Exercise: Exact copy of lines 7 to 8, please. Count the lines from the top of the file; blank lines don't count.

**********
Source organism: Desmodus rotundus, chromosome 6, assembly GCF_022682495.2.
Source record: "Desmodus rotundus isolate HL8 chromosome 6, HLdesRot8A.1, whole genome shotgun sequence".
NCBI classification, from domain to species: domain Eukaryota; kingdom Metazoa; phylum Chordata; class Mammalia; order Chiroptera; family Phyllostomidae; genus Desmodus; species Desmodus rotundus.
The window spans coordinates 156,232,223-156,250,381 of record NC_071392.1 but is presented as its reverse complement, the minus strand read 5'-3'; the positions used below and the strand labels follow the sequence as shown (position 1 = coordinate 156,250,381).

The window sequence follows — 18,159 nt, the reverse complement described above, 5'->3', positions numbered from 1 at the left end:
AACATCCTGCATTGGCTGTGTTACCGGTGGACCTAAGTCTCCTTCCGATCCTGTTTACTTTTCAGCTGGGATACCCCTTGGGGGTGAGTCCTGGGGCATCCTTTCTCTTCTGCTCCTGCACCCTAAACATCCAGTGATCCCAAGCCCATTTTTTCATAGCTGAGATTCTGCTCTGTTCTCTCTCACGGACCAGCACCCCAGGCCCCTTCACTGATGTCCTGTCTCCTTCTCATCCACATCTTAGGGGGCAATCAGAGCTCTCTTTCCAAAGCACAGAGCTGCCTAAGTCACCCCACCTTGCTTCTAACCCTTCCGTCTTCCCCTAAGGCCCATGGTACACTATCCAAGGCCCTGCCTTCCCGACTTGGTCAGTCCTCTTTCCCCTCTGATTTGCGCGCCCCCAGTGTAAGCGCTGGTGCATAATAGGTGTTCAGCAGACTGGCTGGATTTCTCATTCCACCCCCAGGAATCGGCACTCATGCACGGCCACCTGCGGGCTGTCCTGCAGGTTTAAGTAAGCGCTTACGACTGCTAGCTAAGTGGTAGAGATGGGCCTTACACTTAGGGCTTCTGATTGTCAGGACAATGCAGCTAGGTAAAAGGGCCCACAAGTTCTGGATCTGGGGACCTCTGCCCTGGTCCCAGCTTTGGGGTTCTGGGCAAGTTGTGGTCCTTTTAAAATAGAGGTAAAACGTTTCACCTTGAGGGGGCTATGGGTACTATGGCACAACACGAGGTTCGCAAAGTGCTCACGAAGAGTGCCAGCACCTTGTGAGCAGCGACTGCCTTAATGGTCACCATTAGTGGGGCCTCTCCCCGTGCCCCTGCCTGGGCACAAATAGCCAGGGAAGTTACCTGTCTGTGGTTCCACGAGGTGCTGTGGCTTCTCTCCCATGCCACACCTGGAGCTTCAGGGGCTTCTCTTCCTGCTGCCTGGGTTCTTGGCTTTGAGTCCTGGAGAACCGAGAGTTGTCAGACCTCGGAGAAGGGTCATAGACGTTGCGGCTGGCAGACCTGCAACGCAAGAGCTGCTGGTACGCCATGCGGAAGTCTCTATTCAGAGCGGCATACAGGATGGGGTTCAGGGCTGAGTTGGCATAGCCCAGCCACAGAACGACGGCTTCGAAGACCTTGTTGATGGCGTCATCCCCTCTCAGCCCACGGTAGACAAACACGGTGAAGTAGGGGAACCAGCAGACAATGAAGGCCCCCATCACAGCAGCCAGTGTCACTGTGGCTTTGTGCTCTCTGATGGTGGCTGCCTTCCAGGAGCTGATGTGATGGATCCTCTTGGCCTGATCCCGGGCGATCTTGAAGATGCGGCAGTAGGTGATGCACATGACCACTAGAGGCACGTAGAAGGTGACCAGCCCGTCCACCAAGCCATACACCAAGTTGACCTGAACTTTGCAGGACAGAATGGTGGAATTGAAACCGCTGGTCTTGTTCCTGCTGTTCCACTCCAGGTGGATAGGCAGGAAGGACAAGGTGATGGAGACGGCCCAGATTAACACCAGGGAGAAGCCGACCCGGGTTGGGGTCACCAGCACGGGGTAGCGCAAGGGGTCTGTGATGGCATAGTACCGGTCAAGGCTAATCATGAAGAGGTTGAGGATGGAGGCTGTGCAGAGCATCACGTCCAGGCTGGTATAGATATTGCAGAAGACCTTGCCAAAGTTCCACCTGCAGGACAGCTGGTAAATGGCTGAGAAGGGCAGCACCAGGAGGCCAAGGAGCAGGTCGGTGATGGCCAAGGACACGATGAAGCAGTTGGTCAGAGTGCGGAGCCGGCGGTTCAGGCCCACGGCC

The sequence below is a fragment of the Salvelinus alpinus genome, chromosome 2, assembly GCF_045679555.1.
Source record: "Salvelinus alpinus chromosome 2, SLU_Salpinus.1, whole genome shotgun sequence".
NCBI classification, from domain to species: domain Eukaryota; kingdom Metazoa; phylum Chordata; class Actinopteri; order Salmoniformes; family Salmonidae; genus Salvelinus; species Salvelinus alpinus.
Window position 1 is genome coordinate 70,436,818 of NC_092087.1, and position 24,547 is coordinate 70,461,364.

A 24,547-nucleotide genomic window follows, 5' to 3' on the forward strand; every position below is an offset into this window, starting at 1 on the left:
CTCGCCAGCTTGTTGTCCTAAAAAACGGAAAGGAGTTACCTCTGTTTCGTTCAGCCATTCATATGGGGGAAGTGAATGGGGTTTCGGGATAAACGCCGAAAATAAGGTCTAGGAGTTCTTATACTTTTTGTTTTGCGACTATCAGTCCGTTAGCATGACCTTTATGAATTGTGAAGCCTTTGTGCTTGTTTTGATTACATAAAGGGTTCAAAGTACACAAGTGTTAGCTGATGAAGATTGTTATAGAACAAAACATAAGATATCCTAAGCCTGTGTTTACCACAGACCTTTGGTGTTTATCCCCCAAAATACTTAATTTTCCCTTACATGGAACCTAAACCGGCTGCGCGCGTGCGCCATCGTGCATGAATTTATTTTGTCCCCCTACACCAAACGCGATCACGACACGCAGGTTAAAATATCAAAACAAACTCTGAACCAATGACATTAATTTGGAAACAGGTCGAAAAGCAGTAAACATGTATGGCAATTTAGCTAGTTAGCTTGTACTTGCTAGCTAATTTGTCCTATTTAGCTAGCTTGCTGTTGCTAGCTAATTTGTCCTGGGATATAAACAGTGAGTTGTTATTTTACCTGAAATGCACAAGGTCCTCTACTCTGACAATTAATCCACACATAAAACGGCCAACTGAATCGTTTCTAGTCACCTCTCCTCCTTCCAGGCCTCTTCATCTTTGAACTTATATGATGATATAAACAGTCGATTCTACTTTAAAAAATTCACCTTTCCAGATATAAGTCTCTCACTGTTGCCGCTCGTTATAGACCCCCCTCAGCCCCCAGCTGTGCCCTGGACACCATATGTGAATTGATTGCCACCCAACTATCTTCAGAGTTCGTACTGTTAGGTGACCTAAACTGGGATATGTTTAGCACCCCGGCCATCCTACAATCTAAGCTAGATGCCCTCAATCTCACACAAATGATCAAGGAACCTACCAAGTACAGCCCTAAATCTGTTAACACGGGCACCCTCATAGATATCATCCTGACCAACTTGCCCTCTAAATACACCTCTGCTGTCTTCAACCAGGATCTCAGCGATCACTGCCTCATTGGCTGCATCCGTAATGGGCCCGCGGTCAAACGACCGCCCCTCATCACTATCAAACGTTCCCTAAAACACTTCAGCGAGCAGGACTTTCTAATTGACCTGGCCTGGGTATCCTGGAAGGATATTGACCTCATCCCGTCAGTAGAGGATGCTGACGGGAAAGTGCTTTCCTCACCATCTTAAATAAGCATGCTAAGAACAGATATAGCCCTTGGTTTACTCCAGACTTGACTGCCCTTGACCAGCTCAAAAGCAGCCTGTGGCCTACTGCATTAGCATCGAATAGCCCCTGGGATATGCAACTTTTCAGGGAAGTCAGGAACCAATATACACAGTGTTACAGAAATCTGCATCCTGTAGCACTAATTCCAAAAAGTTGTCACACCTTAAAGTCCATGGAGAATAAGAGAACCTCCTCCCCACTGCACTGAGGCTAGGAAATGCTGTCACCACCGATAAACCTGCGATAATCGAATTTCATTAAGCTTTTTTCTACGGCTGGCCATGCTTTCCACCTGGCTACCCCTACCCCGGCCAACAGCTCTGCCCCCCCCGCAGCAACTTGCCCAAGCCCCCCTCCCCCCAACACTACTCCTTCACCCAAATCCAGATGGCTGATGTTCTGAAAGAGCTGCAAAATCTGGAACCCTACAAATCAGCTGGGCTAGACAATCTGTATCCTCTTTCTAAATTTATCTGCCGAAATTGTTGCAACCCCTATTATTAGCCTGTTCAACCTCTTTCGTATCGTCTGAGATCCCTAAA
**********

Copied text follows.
The sequence below is a fragment of the Salvelinus alpinus genome, chromosome 2, assembly GCF_045679555.1.
Source record: "Salvelinus alpinus chromosome 2, SLU_Salpinus.1, whole genome shotgun sequence".